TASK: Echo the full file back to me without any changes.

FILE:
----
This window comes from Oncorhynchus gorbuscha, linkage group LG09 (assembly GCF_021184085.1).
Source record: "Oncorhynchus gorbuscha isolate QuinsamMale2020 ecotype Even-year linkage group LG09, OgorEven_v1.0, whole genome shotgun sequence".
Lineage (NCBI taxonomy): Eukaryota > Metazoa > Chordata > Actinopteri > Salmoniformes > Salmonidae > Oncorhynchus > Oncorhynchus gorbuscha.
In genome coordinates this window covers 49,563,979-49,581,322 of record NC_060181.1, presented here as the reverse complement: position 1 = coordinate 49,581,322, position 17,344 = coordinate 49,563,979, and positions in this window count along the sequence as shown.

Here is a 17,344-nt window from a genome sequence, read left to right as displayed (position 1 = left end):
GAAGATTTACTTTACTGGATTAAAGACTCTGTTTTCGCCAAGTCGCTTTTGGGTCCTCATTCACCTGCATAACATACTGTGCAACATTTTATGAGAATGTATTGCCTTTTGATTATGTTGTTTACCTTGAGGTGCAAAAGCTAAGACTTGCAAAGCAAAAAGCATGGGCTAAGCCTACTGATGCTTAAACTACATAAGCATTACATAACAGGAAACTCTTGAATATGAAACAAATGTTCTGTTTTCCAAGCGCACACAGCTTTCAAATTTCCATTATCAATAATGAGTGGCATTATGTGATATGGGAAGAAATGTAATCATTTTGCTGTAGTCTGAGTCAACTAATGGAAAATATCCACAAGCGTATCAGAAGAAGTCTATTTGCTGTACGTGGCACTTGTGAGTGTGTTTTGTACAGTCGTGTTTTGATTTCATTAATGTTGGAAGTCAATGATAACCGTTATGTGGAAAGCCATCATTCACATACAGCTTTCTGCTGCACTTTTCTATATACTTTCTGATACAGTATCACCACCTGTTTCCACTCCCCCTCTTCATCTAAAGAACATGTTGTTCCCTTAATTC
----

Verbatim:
This window comes from Oncorhynchus gorbuscha, linkage group LG09 (assembly GCF_021184085.1).
Source record: "Oncorhynchus gorbuscha isolate QuinsamMale2020 ecotype Even-year linkage group LG09, OgorEven_v1.0, whole genome shotgun sequence".
Lineage (NCBI taxonomy): Eukaryota > Metazoa > Chordata > Actinopteri > Salmoniformes > Salmonidae > Oncorhynchus > Oncorhynchus gorbuscha.
In genome coordinates this window covers 49,563,979-49,581,322 of record NC_060181.1, presented here as the reverse complement: position 1 = coordinate 49,581,322, position 17,344 = coordinate 49,563,979, and positions in this window count along the sequence as shown.

Here is a 17,344-nt window from a genome sequence, read left to right as displayed (position 1 = left end):
GAAGATTTACTTTACTGGATTAAAGACTCTGTTTTCGCCAAGTCGCTTTTGGGTCCTCATTCACCTGCATAACATACTGTGCAACATTTTATGAGAATGTATTGCCTTTTGATTATGTTGTTTACCTTGAGGTGCAAAAGCTAAGACTTGCAAAGCAAAAAGCATGGGCTAAGCCTACTGATGCTTAAACTACATAAGCATTACATAACAGGAAACTCTTGAATATGAAACAAATGTTCTGTTTTCCAAGCGCACACAGCTTTCAAATTTCCATTATCAATAATGAGTGGCATTATGTGATATGGGAAGAAATGTAATCATTTTGCTGTAGTCTGAGTCAACTAATGGAAAATATCCACAAGCGTATCAGAAGAAGTCTATTTGCTGTACGTGGCACTTGTGAGTGTGTTTTGTACAGTCGTGTTTTGATTTCATTAATGTTGGAAGTCAATGATAACCGTTATGTGGAAAGCCATCATTCACATACAGCTTTCTGCTGCACTTTTCTATATACTTTCTGATACAGTATCACCACCTGTTTCCACTCCCCCTCTTCATCTAAAGAACATGTTGTTCCCTTAATTC